Thank You For Submiting Feedback!
While the fact that an intervening act of a third person is negligent does not prevent the actor's negligent conduct from being a legal cause of the harm resulting therefrom to another, the negligence of the act may be so great or the third person's conduct so reckless as to make it appear an extraordinary response to the situation that is created by the actor and therefore a superseding cause of the other's harm.
Plaintiff injured person was involved in a car crash with an oncoming vehicle that had entered his lane due to the partial obstruction of the roadway by the tortfeasor's predecessor in interest (predecessor). The injured person filed a negligence action against the tortfeasor, and a jury returned a verdict in his favor. However, the trial court entered a judgment non obstante veredicto for the tortfeasor, finding that the predecessor's actions were not the proximate cause of the harm to the injured person. Plaintiff appealed the judgment non obstante veredicto entered in favor of defendant tortfeasor.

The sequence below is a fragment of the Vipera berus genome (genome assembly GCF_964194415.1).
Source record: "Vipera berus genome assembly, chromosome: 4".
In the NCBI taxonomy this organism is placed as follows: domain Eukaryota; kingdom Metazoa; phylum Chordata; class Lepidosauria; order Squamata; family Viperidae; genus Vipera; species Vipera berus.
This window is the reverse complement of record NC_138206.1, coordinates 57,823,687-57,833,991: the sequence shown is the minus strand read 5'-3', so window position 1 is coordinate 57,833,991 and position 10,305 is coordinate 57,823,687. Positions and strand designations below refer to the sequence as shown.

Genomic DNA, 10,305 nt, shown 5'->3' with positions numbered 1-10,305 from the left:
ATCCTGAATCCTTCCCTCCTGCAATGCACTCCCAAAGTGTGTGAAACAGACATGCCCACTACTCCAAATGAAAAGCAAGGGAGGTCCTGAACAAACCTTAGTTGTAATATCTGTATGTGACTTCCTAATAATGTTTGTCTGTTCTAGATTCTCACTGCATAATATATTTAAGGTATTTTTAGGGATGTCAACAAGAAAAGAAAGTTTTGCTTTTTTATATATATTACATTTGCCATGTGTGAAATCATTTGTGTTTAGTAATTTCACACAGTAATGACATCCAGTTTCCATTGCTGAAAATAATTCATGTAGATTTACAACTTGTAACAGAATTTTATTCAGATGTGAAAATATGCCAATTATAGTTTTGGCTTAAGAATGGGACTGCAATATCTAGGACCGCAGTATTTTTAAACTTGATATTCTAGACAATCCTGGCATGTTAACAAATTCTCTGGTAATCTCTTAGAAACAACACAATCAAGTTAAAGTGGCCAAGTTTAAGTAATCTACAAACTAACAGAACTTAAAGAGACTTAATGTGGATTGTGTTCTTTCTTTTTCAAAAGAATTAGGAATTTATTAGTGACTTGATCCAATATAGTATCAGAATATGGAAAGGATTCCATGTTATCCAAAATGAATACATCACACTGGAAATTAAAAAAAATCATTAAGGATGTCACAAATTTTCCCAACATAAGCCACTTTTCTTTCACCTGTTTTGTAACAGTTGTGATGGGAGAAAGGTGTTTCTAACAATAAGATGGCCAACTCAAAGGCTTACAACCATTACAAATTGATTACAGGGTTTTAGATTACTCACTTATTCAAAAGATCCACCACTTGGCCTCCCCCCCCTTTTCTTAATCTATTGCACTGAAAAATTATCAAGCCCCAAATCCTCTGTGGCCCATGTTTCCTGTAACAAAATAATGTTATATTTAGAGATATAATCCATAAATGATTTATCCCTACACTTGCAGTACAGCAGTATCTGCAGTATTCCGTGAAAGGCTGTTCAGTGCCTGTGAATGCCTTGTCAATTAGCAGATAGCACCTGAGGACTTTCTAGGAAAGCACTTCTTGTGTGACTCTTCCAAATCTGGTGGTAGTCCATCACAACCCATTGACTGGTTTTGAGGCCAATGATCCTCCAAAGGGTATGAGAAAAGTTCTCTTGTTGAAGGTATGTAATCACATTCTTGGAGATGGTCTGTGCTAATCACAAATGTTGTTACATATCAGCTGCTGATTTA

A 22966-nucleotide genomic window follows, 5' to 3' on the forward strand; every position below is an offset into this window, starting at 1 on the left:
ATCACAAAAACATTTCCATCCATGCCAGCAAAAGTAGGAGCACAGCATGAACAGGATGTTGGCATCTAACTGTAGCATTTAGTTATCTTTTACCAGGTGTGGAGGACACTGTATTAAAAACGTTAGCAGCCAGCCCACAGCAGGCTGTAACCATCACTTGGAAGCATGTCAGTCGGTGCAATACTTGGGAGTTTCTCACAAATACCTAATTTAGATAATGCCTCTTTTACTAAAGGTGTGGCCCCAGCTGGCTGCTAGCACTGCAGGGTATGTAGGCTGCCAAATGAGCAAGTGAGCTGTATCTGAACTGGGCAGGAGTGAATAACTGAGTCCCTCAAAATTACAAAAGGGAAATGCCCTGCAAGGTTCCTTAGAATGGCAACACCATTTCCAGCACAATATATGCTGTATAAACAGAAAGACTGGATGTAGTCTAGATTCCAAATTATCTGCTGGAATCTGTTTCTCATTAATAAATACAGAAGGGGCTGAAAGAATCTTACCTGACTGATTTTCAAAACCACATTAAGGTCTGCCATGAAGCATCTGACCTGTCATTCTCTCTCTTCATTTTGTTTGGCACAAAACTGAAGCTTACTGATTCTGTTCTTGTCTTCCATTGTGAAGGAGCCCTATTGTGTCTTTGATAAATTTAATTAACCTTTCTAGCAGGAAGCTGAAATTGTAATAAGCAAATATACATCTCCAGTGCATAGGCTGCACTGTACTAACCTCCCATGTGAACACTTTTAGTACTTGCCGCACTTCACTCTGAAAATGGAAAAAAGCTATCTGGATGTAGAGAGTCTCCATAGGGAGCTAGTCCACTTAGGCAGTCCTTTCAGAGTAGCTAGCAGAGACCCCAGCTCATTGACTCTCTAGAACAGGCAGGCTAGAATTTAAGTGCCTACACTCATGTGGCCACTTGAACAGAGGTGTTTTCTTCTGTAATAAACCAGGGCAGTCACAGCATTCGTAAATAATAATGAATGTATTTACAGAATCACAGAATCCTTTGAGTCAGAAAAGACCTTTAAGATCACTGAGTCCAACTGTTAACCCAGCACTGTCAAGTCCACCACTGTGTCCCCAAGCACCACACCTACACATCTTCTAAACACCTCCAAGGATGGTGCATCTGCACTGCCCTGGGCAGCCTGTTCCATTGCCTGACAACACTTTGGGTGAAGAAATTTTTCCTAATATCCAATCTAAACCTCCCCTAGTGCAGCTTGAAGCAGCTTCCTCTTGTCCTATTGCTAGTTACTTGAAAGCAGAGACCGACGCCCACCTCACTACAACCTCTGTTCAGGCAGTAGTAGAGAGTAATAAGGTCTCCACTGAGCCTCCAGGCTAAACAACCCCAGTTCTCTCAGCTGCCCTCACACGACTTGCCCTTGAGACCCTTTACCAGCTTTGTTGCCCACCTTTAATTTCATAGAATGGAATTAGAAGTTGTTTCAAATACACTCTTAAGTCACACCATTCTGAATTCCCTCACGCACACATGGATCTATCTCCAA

Could the predecessor’s actions not be considered as the proximate cause of the harm to the injured person, thereby warranting the entry of non obstante veredicto in favor of the tortfeasor?
The court affirmed the trial court's judgment, and held that the oncoming vehicle would not have entered the injured person's lane if the predecessor had not been performing its work on the road. However, the actions of the driver of the oncoming vehicle, in remaining in the injured person's lane rather than returning to her own lane once she passed the road obstruction, clearly caused the accident. The actions of the driver of the oncoming vehicle, in contravention of the standard of care for operators of motor vehicles, were extraordinarily negligent and rendered the predecessor's negligence remote and not the cause of the injured person's injuries.